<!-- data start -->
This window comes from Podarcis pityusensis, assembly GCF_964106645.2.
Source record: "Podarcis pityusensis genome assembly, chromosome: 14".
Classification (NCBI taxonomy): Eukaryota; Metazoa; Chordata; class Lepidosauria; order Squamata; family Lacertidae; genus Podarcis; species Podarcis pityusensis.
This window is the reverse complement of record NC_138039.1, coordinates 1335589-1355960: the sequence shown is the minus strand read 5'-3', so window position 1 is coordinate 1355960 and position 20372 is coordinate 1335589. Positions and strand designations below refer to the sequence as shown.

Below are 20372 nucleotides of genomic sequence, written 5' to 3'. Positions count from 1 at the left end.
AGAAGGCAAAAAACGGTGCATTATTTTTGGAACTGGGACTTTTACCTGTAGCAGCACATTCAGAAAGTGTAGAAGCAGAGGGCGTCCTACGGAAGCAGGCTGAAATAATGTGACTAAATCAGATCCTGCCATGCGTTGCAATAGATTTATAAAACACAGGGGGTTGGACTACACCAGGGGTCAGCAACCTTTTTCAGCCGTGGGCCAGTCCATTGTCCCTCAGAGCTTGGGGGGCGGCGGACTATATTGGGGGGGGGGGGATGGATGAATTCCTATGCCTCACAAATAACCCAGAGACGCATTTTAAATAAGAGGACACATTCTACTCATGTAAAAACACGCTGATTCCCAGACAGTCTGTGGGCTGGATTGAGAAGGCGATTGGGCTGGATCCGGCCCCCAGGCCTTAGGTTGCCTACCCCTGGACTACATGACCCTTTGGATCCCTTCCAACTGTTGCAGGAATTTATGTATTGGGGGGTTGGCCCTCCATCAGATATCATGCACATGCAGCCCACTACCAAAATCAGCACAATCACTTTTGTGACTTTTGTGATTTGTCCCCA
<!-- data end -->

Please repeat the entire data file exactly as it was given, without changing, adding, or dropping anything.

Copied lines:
This window comes from Podarcis pityusensis, assembly GCF_964106645.2.
Source record: "Podarcis pityusensis genome assembly, chromosome: 14".
Classification (NCBI taxonomy): Eukaryota; Metazoa; Chordata; class Lepidosauria; order Squamata; family Lacertidae; genus Podarcis; species Podarcis pityusensis.
This window is the reverse complement of record NC_138039.1, coordinates 1335589-1355960: the sequence shown is the minus strand read 5'-3', so window position 1 is coordinate 1355960 and position 20372 is coordinate 1335589. Positions and strand designations below refer to the sequence as shown.

Below are 20372 nucleotides of genomic sequence, written 5' to 3'. Positions count from 1 at the left end.
AGAAGGCAAAAAACGGTGCATTATTTTTGGAACTGGGACTTTTACCTGTAGCAGCACATTCAGAAAGTGTAGAAGCAGAGGGCGTCCTACGGAAGCAGGCTGAAATAATGTGACTAAATCAGATCCTGCCATGCGTTGCAATAGATTTATAAAACACAGGGGGTTGGACTACACCAGGGGTCAGCAACCTTTTTCAGCCGTGGGCCAGTCCATTGTCCCTCAGAGCTTGGGGGGCGGCGGACTATATTGGGGGGGGGGGGATGGATGAATTCCTATGCCTCACAAATAACCCAGAGACGCATTTTAAATAAGAGGACACATTCTACTCATGTAAAAACACGCTGATTCCCAGACAGTCTGTGGGCTGGATTGAGAAGGCGATTGGGCTGGATCCGGCCCCCAGGCCTTAGGTTGCCTACCCCTGGACTACATGACCCTTTGGATCCCTTCCAACTGTTGCAGGAATTTATGTATTGGGGGGTTGGCCCTCCATCAGATATCATGCACATGCAGCCCACTACCAAAATCAGCACAATCACTTTTGTGACTTTTGTGATTTGTCCCCA